Sure, the layout of most everything is just as baffling as it is in any Defender, but when you slather everything in nice leather, you’re more forgiving of the deeply peculiar decisions made by those Brits way back in the 1980s when they designed this dash, once, and then stopped forever.
I still can’t ever pretend I understand the logic behind the Defender’s trademark confusing tray/cubby/oh shit handle assembly, but I definitely know it feels better when handled like this. And, of course all of the Defender’s charmingly weird control bullshit is still here, like the left-hand ignition and a light switch seemingly designed by someone who just learned what light switches do on the way to work that day.
Oh yeah, and a horn on a stalk, just because.
The wood-rimmed steering wheel is nice and old-school, and it’s fun to align the holes in the spokes so you can read the instruments through them.
The overall lean quality of the wheel is a pretty radical departure from the thicc, juicy wheels of modern cars, which also serves as a good reminder that there’s no airbag in there, so pay attention to the road, dummy.
Out back you have a pretty good amount of space, and it’s relatively flexible, too, since each back seat can be folded, admittedly pretty clunkily and bulkily, off to the side:
My kid really liked it in the back of this thing; he liked coming in the big back door (really, you can kind of think of this as a three-door, because the rear is absolutely usable for passenger entry and exit) and he liked all the headroom and the windows above, and the overall cabin-like feeling of the space.
Really, this may be one of my favorite car interiors of the entire year. It’s comfortable and roomy, and there’s a coherent visual theme going on, and I appreciate that. It’s not just slathered alcantar hides or opulent and overly complex gadget-luxury, it’s just nice materials and a specific style to use them with.
How Is It To Drive?
In a word? Bonkers. It’s bonkers, unashamedly, gleefully bonkers. As soon as you start this thing up, you can feel the whole car torque to the side from the engine turning over, and then you’re met with a gravelly, throaty roar, like you just interrupted a horny lion mid-gargle. It’s loud and raw and a little unhinged. You’re going to love it.
Here, I made a video, just because:
In case you can’t bear to look at me (I get it, it’s fine) here’s another option:
You probably want a little more. I understand:
As you can see, it’s also loud as hell, right from the moment you turn that key. If your goal is to do less sneaking in your life, this car will absolutely help you achieve that, as there is no way you’re going to sneak around or past or away from anything in this thing.
And, of course, there’s no need to sneak anyway when you can get away from whatever you want as fast as this thing will let you. Acceleration is a yank and shove by strong arms, flinging you at a wall or down some stairs. The short wheelbase can be pretty pitchy under hard acceleration, rearing back, then nosing forward under hard braking. You get a very full and rich sensory experience in this Defender 90, audio, visual, momentum and balance, smell, everything.
All that power goes to the wheels via a 6L80E 6-speed automatic transmission, which tends to have some pretty hard shifts, and then an LT230 transfer case. It’ll go like boxy hell in a straight line, and the brakes do seem plenty powerful, and it’s generally planted on the road, but you can’t fight physics after a certain point. It’s still a cube perched on tall tires, so handling feels like what you’re likely imagining it feels like. It’s a bit top heavy, and I wouldn’t pick this for my autocross car, no matter how much power it has.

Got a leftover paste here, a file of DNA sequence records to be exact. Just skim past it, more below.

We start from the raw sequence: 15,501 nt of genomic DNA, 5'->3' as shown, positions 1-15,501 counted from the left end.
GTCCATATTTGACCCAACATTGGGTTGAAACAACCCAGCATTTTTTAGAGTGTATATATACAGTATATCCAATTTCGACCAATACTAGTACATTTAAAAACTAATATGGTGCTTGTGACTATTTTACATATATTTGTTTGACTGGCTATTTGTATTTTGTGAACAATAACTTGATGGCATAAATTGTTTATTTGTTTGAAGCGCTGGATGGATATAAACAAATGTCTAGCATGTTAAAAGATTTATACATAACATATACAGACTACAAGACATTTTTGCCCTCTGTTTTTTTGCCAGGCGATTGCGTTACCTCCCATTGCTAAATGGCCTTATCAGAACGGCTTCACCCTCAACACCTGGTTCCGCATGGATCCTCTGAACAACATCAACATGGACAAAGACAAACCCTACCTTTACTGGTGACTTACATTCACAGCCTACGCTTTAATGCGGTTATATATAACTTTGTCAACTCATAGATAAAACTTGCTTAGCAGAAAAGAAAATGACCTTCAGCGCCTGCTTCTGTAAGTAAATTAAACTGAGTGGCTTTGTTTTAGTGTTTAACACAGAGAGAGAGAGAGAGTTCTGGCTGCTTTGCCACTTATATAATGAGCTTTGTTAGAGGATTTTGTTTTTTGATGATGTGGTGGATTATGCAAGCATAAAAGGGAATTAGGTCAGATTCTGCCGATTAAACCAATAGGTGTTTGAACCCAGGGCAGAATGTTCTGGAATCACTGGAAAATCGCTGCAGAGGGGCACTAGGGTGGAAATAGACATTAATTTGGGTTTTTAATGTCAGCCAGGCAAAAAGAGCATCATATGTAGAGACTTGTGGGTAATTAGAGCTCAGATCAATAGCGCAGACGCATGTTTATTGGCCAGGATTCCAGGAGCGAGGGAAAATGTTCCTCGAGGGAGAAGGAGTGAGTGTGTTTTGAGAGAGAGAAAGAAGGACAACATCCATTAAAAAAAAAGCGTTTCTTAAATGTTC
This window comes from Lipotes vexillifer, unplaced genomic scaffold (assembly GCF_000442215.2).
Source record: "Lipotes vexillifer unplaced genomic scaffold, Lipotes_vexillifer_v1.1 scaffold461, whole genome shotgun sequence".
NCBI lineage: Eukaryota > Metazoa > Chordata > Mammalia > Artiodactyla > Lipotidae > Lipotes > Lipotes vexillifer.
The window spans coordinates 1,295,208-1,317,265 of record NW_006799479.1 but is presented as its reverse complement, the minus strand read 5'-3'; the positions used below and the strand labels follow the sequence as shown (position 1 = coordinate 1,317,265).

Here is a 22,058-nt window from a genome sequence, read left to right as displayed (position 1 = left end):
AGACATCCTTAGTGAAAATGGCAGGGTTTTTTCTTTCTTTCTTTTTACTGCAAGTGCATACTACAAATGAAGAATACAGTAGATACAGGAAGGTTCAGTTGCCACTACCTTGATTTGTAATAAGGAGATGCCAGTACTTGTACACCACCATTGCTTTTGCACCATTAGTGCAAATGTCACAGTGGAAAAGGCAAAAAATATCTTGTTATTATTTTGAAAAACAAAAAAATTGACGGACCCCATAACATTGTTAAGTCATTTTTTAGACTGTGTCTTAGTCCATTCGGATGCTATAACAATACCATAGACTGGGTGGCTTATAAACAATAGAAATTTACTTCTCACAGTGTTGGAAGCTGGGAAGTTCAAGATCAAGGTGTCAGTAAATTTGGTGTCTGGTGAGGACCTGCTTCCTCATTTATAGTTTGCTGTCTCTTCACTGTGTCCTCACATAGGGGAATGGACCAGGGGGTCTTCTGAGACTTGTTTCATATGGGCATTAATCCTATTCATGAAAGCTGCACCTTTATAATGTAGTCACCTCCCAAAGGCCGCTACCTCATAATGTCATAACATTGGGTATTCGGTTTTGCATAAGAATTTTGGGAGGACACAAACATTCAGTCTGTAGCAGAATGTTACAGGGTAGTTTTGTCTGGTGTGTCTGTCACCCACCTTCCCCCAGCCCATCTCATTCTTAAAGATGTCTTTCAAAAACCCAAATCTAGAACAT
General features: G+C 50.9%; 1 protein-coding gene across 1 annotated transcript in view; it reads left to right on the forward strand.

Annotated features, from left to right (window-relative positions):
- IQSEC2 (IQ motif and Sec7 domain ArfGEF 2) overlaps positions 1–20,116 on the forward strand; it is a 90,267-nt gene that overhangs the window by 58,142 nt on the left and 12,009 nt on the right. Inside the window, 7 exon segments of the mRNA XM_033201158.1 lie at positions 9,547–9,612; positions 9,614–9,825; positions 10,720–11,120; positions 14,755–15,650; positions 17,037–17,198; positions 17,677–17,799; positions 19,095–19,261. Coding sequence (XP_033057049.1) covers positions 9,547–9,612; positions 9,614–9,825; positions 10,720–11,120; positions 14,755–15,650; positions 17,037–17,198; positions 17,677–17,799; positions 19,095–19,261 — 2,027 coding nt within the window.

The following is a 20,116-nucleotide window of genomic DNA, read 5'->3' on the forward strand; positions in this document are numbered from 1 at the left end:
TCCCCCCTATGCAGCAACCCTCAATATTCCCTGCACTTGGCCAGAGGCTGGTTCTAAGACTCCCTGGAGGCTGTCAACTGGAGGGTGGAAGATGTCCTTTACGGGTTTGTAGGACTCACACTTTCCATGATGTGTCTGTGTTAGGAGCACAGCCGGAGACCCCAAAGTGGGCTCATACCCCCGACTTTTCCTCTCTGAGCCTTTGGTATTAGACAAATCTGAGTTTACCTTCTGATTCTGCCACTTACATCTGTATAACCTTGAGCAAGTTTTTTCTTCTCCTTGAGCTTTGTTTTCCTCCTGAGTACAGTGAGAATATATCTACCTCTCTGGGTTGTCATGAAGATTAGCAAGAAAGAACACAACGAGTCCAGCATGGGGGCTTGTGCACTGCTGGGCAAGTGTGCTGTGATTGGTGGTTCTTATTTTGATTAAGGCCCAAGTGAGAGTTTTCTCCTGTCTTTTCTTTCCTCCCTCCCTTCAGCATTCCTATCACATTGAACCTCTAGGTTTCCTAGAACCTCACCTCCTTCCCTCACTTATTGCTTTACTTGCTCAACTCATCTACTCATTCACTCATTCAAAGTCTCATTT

That said, when you’re not trying to be an idiot, it’s not too bad to park or even parallel park, though getting used to the throttle so you don’t whiplash the hell out of everyone in the car at every stop sign does take a bit of practice.
It’s a little bit of a handful, but the short wheelbase does make a lot of driving easier and more nimble, even if a lot of the forces of driving are felt more viscerally. Which isn’t always bad.
Could you off road it? Oh, almost definitely. It’s still a Defender! Would you? Ehh, probably not. This thing isn’t cheap, and I bet most owners would rather spend a vacation in a coma than scratching up the lovely paintwork or caking mud on that quilted leather.
Given all of the architectural compromises the Defender makes to be a great off-roader, is this kind of ridiculous?
Yes, yes it is. But I bet you could have guessed that.
Electronic Whatevers And Fax Machines And HAM Radios Or Whatever
The basic Defender of this era’s infotainment system was a radio that hopefully got BBC Radio 4 and a copy of The Sun wadded up in that cubby in front of the passenger. Things have come a long way since then, so now Osprey includes a nice CarPlay/Android Auto-capable head unit, with a screen that’s big enough for almost anything you’ll likely need. It’s good enough, really.
There’s some USB plugs in that pretty deep center console cubby between the seats, and on the lower part of the console, under and in front of the shifter, is a wireless charging pad that is hilariously unsuited to this car. It works fine, in that you lay your phone on it to charge, but it’s just a flat panel and this car is so fast and potentially violent in how it can move that most of the time that charging pad is really more of a launching pad to fling your phone across the padded cab at significant speeds.
Price and Verdict
Remember what I said at the beginning? About cars not being rational? Keep that in mind and embrace it as I inform you that these sell for just under $180,000. That’s a lot of money. I couldn’t grow enough kidneys to raise that sort of cash, yet I know there are people out there who can drop $180 grand on a car. And, if you can do that, why not something like this?
It’s fun and striking and not the same thing that everyone else has, and sure, it takes some practice to drive it well, but doesn’t that just make it more satisfying? I think it does.
It’s not an expected choice, but I think Osprey builds some quality, interesting machines, and this is absolutely one of them. So, you know: be irrational.